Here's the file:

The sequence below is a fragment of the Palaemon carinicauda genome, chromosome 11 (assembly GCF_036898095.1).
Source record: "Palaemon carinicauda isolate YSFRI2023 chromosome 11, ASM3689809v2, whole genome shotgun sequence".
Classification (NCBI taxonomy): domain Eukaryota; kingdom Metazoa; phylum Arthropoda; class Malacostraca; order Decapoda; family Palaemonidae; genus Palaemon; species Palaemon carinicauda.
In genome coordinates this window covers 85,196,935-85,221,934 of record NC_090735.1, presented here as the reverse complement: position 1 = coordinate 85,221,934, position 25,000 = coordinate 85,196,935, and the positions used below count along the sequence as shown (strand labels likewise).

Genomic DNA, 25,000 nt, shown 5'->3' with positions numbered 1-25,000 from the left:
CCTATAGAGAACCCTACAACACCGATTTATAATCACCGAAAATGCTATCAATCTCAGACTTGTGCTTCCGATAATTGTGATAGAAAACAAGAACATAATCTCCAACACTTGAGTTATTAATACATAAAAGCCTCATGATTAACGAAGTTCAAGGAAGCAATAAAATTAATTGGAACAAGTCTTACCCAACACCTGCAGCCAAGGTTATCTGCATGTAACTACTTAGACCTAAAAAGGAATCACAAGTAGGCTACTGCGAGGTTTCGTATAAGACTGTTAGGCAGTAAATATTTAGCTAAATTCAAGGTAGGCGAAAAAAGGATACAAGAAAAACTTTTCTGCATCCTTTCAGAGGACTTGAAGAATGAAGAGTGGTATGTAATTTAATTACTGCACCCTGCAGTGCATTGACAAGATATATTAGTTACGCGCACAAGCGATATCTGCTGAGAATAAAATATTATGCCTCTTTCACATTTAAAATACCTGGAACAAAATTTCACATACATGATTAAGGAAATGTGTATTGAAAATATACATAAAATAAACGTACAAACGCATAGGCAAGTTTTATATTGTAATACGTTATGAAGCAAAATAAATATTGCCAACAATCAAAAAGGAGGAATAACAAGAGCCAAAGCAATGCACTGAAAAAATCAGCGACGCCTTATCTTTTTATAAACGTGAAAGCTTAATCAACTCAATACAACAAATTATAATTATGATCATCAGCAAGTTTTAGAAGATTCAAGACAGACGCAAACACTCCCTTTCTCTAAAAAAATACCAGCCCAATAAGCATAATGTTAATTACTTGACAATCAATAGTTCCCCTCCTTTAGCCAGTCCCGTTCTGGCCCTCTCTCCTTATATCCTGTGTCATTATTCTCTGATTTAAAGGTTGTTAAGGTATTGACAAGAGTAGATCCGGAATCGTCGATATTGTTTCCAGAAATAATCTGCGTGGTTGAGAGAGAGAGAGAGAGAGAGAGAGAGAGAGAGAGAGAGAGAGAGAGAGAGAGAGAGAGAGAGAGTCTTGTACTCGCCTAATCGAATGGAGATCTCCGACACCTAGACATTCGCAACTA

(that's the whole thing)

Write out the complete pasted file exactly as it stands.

The sequence below is a fragment of the Palaemon carinicauda genome, chromosome 11 (assembly GCF_036898095.1).
Source record: "Palaemon carinicauda isolate YSFRI2023 chromosome 11, ASM3689809v2, whole genome shotgun sequence".
Classification (NCBI taxonomy): domain Eukaryota; kingdom Metazoa; phylum Arthropoda; class Malacostraca; order Decapoda; family Palaemonidae; genus Palaemon; species Palaemon carinicauda.
In genome coordinates this window covers 85,196,935-85,221,934 of record NC_090735.1, presented here as the reverse complement: position 1 = coordinate 85,221,934, position 25,000 = coordinate 85,196,935, and the positions used below count along the sequence as shown (strand labels likewise).

Genomic DNA, 25,000 nt, shown 5'->3' with positions numbered 1-25,000 from the left:
CCTATAGAGAACCCTACAACACCGATTTATAATCACCGAAAATGCTATCAATCTCAGACTTGTGCTTCCGATAATTGTGATAGAAAACAAGAACATAATCTCCAACACTTGAGTTATTAATACATAAAAGCCTCATGATTAACGAAGTTCAAGGAAGCAATAAAATTAATTGGAACAAGTCTTACCCAACACCTGCAGCCAAGGTTATCTGCATGTAACTACTTAGACCTAAAAAGGAATCACAAGTAGGCTACTGCGAGGTTTCGTATAAGACTGTTAGGCAGTAAATATTTAGCTAAATTCAAGGTAGGCGAAAAAAGGATACAAGAAAAACTTTTCTGCATCCTTTCAGAGGACTTGAAGAATGAAGAGTGGTATGTAATTTAATTACTGCACCCTGCAGTGCATTGACAAGATATATTAGTTACGCGCACAAGCGATATCTGCTGAGAATAAAATATTATGCCTCTTTCACATTTAAAATACCTGGAACAAAATTTCACATACATGATTAAGGAAATGTGTATTGAAAATATACATAAAATAAACGTACAAACGCATAGGCAAGTTTTATATTGTAATACGTTATGAAGCAAAATAAATATTGCCAACAATCAAAAAGGAGGAATAACAAGAGCCAAAGCAATGCACTGAAAAAATCAGCGACGCCTTATCTTTTTATAAACGTGAAAGCTTAATCAACTCAATACAACAAATTATAATTATGATCATCAGCAAGTTTTAGAAGATTCAAGACAGACGCAAACACTCCCTTTCTCTAAAAAAATACCAGCCCAATAAGCATAATGTTAATTACTTGACAATCAATAGTTCCCCTCCTTTAGCCAGTCCCGTTCTGGCCCTCTCTCCTTATATCCTGTGTCATTATTCTCTGATTTAAAGGTTGTTAAGGTATTGACAAGAGTAGATCCGGAATCGTCGATATTGTTTCCAGAAATAATCTGCGTGGTTGAGAGAGAGAGAGAGAGAGAGAGAGAGAGAGAGAGAGAGAGAGAGAGAGAGAGAGAGAGAGAGAGTCTTGTACTCGCCTAATCGAATGGAGATCTCCGACACCTAGACATTCGCAACTA